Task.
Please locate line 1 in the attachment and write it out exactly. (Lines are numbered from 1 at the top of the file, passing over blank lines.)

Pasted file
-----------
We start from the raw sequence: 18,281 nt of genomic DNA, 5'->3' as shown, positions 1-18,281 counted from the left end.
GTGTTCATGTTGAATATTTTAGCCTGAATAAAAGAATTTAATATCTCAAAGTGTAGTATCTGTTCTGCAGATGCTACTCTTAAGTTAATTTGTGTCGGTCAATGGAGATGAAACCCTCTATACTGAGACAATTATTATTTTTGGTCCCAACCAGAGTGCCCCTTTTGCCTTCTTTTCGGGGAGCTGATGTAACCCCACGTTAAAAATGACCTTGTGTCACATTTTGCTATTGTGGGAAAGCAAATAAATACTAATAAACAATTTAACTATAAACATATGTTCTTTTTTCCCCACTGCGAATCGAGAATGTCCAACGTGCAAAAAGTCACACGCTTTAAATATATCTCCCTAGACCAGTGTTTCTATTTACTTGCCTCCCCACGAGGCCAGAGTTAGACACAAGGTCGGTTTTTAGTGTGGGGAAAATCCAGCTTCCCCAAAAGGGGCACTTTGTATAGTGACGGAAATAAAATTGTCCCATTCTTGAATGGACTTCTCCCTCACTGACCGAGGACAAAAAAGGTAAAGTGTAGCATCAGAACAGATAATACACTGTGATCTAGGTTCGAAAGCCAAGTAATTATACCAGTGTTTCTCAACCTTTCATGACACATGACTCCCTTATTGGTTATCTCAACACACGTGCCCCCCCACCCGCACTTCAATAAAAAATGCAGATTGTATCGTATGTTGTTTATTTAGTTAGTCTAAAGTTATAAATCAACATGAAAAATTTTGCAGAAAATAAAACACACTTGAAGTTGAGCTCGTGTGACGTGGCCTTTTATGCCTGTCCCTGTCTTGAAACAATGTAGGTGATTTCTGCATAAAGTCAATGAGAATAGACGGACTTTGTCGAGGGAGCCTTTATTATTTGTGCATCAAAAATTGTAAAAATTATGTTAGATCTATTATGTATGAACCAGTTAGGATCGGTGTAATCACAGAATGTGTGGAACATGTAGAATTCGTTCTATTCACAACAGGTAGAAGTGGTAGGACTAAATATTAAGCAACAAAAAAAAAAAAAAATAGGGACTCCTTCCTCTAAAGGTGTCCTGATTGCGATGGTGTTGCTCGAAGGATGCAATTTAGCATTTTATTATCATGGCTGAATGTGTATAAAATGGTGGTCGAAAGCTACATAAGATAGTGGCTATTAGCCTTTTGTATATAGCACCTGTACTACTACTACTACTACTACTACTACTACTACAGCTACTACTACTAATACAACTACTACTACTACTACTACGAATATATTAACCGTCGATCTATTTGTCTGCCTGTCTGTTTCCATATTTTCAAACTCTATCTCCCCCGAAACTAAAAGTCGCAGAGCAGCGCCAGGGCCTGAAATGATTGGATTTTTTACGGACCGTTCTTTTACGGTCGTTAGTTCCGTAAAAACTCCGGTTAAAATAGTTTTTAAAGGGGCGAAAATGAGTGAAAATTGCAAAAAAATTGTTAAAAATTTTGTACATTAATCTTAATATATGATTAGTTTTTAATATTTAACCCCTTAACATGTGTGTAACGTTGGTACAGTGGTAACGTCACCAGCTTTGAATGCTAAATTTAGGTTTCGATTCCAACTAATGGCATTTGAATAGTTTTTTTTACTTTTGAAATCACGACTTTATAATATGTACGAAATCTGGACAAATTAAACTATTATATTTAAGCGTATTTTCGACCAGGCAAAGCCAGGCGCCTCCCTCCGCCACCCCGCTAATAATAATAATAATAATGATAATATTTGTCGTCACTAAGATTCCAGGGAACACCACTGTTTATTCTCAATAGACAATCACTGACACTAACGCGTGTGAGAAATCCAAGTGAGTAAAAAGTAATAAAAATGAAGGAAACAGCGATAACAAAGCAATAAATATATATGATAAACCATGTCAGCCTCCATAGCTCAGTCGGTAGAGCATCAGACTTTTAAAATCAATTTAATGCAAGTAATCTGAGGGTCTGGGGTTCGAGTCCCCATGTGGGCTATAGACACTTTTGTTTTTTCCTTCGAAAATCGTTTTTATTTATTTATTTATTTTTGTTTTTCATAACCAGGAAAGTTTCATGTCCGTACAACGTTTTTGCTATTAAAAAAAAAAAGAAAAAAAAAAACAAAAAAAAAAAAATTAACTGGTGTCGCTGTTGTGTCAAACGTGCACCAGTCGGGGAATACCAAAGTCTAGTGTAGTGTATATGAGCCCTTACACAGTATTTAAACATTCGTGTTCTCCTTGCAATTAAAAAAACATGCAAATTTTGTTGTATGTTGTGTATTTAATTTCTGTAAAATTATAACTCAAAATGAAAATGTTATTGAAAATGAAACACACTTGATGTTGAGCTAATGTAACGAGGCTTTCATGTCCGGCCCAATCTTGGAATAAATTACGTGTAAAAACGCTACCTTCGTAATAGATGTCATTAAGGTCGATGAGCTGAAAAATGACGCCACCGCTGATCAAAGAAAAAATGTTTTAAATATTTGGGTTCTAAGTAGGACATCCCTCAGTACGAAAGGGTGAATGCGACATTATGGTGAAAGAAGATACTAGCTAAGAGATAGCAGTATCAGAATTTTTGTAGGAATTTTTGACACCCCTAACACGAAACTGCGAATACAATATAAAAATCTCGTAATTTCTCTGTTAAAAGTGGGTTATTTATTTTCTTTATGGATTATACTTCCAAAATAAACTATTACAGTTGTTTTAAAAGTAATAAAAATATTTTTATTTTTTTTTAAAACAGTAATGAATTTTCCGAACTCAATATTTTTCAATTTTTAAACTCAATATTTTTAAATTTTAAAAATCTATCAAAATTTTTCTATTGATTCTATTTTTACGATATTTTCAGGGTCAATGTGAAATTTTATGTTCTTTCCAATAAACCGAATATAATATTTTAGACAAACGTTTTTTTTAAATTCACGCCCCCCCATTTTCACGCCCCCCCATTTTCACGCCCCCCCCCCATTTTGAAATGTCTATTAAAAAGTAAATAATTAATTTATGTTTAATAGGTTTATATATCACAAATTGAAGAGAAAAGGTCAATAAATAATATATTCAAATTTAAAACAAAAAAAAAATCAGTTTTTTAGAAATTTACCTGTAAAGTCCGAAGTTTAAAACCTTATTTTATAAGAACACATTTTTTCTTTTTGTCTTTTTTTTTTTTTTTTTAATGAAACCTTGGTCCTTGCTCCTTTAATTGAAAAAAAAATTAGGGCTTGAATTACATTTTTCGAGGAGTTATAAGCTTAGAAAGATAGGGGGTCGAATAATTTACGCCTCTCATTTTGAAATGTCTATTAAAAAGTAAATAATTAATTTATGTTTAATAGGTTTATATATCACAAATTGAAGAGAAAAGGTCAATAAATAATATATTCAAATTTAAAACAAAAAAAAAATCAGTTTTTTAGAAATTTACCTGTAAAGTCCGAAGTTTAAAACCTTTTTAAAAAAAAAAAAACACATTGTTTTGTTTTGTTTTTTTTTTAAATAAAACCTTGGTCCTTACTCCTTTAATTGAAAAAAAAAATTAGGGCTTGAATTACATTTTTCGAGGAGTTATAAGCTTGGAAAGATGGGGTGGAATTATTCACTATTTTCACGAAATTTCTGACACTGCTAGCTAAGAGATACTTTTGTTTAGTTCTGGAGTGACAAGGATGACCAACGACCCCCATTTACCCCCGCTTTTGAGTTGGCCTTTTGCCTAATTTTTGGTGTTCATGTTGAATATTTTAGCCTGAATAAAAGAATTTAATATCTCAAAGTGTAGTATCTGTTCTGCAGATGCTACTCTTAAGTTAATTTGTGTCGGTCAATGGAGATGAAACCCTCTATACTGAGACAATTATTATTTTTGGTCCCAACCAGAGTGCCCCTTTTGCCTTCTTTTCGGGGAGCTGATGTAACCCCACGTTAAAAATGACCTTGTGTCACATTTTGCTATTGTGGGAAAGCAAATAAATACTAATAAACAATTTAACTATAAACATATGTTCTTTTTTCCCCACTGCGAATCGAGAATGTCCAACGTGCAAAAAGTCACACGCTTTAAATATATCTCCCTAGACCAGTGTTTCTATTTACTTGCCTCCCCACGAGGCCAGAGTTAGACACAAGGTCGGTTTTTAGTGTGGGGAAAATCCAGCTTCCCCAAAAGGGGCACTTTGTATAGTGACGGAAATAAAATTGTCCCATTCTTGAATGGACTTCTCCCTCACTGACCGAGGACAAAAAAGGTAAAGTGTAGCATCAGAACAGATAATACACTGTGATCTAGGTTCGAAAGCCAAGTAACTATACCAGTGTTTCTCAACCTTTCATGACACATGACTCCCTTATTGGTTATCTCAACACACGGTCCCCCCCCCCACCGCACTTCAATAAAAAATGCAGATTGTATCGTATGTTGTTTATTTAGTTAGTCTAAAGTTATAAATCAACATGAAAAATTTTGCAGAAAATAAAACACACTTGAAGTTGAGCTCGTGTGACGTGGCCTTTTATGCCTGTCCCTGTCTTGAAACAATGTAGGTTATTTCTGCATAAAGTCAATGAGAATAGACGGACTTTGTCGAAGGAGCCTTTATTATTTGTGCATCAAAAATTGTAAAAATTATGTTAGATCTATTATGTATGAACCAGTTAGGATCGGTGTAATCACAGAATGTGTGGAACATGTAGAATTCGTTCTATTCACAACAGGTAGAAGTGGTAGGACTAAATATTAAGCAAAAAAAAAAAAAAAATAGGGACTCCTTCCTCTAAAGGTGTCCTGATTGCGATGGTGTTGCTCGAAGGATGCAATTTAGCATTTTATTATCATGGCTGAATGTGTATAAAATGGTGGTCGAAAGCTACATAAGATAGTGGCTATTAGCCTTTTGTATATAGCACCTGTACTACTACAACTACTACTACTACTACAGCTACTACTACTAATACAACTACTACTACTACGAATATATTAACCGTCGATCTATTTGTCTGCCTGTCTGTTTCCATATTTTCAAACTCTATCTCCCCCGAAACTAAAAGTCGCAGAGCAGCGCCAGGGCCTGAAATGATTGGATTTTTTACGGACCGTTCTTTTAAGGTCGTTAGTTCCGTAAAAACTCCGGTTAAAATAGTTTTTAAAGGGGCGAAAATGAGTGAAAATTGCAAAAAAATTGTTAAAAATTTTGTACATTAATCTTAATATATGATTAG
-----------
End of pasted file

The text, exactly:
We start from the raw sequence: 18,281 nt of genomic DNA, 5'->3' as shown, positions 1-18,281 counted from the left end.